The primary endpoint was device-oriented composite endpoint (DOCE) of cardiac death, target-vessel myocardial infarction, and clinically driven target lesion revascularization (CD-TLR). Secondary outcomes were the individual components of the primary endpoint and definite/probable scaffold thrombosis, defined according to the Academic Research Consortium (ARC) criteria.8 REPARA and GHOST-EU registries used the same endpoints definitions according to the ARC criteria.8 Optimal PSP technique was defined as the highest PSP score value.7 In patient with more than one lesion treated, all the lesions should fulfill the optimal PSP criteria; otherwise the patient was classified as non-optimal. All endpoints were analyzed at 1-year follow-up.

Statistical analysis

Continuous variables are presented as the mean ± standard deviation or median and interquartile range, as appropriate. Categorical variables are reported as absolute number and percentage. Differences in proportions were tested with chi-square or Fisher exact test and differences in continuous variables were tested with Student t-test.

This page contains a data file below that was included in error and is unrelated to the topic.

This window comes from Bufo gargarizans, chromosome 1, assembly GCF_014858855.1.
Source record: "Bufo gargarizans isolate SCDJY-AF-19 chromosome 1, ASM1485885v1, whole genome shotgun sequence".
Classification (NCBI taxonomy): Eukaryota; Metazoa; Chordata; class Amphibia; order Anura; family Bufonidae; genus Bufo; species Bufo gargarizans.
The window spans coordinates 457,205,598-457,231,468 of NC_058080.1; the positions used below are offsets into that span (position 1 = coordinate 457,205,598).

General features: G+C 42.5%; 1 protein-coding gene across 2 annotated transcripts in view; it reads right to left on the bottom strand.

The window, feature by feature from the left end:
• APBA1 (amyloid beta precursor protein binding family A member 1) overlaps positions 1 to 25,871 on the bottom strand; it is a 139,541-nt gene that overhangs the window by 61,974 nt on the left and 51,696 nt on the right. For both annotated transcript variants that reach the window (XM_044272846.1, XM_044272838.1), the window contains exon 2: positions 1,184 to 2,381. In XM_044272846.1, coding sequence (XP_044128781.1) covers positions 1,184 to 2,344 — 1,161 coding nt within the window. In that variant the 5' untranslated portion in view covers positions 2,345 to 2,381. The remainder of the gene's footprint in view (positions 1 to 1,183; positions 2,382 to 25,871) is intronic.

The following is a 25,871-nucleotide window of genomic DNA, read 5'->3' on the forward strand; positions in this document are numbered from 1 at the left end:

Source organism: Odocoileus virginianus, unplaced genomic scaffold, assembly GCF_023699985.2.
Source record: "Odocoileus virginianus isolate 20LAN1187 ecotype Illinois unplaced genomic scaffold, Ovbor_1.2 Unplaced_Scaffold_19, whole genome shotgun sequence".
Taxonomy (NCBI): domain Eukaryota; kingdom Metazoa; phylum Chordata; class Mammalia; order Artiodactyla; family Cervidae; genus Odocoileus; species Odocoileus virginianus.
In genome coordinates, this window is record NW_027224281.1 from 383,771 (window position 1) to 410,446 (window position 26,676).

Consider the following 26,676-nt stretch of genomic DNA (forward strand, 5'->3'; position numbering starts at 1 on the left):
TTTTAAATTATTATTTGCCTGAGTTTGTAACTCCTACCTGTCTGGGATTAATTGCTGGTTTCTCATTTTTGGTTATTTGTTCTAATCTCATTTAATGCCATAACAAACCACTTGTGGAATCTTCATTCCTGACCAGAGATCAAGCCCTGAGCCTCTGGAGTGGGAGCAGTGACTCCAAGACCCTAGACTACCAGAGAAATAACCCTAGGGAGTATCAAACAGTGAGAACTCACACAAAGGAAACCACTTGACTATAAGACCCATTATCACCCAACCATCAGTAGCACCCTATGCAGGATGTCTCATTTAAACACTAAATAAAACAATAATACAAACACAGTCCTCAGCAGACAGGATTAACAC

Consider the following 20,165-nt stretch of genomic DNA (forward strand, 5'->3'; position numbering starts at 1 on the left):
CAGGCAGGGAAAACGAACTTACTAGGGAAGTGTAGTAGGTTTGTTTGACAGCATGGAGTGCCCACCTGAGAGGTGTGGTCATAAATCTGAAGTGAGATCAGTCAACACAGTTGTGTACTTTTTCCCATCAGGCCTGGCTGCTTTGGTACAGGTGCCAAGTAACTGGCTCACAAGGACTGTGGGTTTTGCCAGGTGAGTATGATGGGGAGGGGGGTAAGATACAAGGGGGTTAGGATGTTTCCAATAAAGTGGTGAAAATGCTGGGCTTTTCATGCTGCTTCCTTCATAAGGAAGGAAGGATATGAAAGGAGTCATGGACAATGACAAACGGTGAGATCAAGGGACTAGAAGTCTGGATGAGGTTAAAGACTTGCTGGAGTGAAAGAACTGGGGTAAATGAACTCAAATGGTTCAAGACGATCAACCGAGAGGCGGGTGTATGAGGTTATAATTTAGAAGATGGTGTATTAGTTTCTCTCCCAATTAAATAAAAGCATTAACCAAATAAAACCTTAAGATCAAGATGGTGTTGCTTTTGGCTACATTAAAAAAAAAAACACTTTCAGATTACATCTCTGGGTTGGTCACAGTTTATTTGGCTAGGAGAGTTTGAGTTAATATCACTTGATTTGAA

External validation of the PSP score was performed according to TRIPOD type 4 validation.9 The PSP scores were evaluated in terms of overall performance, calibration, and discrimination, as previously shown.10 The overall performance of the models was assessed by Nagelkerke’s R2.10 Calibration was measured by the Hosmer-Lemeshow test.10 Discrimination was measured with the area under the receiver-operator characteristic curves (AUCs).10 Predictive values and likelihood ratios were also calculated.10 In the external validation population of the REPARA registry, weight of PSP technique and each component was evaluated by a Cox regression, adjusting for those variables predictors of DOCE at univariate analysis: diabetes, prior myocardial infarction or revascularization, multivessel disease, severely calcified lesion, bifurcations, and scaffold overlapping.